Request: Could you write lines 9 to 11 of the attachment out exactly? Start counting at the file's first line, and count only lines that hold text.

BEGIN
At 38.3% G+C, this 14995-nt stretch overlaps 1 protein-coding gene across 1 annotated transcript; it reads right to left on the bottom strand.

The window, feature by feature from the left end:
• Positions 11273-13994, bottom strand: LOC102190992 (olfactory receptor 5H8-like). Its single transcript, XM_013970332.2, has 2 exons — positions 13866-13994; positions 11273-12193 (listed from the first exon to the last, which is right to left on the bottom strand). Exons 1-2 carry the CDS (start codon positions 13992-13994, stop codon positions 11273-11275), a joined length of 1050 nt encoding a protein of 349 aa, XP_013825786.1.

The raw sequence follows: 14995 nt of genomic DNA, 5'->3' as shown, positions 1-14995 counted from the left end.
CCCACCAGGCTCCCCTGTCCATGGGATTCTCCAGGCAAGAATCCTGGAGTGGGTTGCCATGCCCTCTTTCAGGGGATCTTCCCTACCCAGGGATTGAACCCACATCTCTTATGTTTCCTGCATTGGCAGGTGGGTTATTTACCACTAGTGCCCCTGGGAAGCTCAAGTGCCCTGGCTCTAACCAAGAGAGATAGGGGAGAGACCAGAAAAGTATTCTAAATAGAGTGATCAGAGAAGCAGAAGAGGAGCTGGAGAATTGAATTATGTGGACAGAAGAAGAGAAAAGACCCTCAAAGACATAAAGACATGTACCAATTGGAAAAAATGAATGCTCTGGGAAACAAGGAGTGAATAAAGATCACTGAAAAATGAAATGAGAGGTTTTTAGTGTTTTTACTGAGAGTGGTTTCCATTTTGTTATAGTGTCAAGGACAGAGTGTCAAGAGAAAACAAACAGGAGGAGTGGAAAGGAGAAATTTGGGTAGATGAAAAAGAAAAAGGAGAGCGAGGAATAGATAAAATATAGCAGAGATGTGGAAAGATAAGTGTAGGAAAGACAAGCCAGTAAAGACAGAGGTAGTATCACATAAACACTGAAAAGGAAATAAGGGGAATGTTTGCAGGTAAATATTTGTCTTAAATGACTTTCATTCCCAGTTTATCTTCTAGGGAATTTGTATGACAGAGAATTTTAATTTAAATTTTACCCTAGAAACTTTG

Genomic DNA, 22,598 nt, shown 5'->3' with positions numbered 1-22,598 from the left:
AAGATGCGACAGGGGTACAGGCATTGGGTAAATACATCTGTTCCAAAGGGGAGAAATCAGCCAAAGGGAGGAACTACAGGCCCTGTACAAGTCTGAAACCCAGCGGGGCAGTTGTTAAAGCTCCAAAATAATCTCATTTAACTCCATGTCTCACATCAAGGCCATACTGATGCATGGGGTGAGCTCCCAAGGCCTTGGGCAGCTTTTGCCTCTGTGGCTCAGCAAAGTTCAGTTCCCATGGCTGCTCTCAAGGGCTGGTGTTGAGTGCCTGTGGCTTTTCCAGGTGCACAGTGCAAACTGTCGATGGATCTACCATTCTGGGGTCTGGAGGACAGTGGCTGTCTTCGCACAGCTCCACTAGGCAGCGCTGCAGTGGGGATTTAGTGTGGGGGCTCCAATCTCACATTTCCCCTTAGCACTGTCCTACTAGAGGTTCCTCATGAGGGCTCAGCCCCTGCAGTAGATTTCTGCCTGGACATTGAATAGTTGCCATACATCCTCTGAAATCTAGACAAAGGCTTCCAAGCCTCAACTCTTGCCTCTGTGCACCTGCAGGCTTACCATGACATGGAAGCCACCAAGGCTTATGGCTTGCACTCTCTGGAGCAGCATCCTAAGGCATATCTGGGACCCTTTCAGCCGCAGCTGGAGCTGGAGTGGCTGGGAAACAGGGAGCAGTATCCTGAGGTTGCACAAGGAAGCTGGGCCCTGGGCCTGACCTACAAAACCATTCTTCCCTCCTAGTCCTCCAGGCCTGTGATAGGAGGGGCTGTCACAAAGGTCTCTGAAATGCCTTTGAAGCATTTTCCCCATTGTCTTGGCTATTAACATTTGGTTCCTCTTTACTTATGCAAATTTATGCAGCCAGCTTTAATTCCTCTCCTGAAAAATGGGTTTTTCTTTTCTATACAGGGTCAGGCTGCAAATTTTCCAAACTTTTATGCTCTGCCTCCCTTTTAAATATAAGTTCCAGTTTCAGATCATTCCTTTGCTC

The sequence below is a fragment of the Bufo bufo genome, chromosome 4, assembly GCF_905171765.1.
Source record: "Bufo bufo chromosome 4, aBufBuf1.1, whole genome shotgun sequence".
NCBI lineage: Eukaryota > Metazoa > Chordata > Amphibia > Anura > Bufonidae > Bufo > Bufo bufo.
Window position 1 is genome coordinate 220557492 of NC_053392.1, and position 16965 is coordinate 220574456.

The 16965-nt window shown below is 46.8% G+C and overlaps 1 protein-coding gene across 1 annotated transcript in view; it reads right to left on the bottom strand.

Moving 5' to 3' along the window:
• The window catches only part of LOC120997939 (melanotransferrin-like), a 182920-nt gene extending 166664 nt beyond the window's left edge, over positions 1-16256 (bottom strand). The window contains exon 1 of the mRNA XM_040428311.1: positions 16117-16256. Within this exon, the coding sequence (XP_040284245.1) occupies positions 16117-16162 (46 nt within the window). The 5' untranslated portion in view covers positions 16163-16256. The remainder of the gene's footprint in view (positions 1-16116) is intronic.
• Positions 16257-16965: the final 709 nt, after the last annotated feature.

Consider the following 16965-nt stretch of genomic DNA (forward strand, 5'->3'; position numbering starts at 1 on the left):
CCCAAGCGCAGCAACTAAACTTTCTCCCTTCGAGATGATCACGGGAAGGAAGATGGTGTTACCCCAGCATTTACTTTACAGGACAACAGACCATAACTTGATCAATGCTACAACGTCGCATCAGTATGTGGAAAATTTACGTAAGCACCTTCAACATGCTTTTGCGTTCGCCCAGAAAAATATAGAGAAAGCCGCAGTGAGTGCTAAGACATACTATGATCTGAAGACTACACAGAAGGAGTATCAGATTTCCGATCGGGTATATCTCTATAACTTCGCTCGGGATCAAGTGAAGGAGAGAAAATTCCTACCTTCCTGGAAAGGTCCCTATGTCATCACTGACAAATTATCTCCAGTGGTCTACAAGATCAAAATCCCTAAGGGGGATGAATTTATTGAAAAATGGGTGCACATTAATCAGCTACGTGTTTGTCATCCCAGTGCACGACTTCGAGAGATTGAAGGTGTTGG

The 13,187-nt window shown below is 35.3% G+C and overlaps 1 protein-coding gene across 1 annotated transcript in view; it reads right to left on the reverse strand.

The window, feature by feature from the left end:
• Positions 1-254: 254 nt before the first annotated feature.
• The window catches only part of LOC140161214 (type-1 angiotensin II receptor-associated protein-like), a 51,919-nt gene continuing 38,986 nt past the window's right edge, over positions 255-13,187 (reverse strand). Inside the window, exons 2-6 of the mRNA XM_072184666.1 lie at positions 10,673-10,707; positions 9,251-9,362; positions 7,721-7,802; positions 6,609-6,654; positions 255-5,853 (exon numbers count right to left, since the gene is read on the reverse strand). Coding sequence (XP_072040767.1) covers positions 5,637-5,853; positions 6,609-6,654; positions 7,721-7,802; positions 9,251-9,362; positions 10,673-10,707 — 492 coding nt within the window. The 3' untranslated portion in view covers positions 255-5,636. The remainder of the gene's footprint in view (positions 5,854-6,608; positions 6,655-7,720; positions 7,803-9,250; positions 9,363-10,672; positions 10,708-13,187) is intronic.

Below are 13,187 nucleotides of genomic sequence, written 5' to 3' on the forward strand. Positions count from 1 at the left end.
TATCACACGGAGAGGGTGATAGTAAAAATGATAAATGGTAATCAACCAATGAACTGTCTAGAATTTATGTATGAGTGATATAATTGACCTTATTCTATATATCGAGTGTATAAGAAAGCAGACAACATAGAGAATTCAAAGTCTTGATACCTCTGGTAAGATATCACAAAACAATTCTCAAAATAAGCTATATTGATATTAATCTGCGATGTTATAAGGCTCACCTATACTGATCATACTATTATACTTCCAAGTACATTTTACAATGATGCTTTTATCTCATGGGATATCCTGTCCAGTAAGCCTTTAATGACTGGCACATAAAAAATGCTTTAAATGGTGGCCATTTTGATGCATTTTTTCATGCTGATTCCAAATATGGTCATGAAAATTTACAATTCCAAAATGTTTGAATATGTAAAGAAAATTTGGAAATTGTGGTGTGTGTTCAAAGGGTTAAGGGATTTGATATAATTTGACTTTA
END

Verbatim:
Source record: "Bufo bufo chromosome 4, aBufBuf1.1, whole genome shotgun sequence".
NCBI lineage: Eukaryota > Metazoa > Chordata > Amphibia > Anura > Bufonidae > Bufo > Bufo bufo.
Window position 1 is genome coordinate 220557492 of NC_053392.1, and position 16965 is coordinate 220574456.